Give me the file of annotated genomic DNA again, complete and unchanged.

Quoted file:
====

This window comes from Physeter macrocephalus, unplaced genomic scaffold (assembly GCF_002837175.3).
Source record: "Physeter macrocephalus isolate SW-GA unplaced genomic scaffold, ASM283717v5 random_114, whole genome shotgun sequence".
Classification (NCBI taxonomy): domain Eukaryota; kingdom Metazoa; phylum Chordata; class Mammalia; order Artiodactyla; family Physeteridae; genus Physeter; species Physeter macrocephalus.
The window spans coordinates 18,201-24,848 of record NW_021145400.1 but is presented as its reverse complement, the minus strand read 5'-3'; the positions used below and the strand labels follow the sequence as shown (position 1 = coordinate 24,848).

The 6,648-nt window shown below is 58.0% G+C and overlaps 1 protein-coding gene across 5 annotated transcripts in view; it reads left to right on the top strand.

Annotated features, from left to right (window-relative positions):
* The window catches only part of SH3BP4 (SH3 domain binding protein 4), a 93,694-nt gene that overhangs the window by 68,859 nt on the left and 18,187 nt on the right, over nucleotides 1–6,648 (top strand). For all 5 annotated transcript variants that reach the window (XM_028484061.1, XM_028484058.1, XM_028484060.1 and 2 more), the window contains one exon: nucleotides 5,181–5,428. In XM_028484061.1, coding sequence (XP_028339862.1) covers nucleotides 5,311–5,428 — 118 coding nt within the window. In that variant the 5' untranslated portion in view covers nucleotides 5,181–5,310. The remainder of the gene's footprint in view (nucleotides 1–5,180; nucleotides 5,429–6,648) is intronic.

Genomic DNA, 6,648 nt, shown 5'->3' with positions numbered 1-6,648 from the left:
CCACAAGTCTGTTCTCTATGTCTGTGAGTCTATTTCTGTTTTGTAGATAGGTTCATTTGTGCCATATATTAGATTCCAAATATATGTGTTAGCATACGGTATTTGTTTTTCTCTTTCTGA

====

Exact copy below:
This window comes from Physeter macrocephalus, unplaced genomic scaffold (assembly GCF_002837175.3).
Source record: "Physeter macrocephalus isolate SW-GA unplaced genomic scaffold, ASM283717v5 random_114, whole genome shotgun sequence".
Classification (NCBI taxonomy): domain Eukaryota; kingdom Metazoa; phylum Chordata; class Mammalia; order Artiodactyla; family Physeteridae; genus Physeter; species Physeter macrocephalus.
The window spans coordinates 18,201-24,848 of record NW_021145400.1 but is presented as its reverse complement, the minus strand read 5'-3'; the positions used below and the strand labels follow the sequence as shown (position 1 = coordinate 24,848).

The 6,648-nt window shown below is 58.0% G+C and overlaps 1 protein-coding gene across 5 annotated transcripts in view; it reads left to right on the top strand.

Annotated features, from left to right (window-relative positions):
* The window catches only part of SH3BP4 (SH3 domain binding protein 4), a 93,694-nt gene that overhangs the window by 68,859 nt on the left and 18,187 nt on the right, over nucleotides 1–6,648 (top strand). For all 5 annotated transcript variants that reach the window (XM_028484061.1, XM_028484058.1, XM_028484060.1 and 2 more), the window contains one exon: nucleotides 5,181–5,428. In XM_028484061.1, coding sequence (XP_028339862.1) covers nucleotides 5,311–5,428 — 118 coding nt within the window. In that variant the 5' untranslated portion in view covers nucleotides 5,181–5,310. The remainder of the gene's footprint in view (nucleotides 1–5,180; nucleotides 5,429–6,648) is intronic.

Genomic DNA, 6,648 nt, shown 5'->3' with positions numbered 1-6,648 from the left:
CCACAAGTCTGTTCTCTATGTCTGTGAGTCTATTTCTGTTTTGTAGATAGGTTCATTTGTGCCATATATTAGATTCCAAATATATGTGTTAGCATACGGTATTTGTTTTTCTCTTTCTGA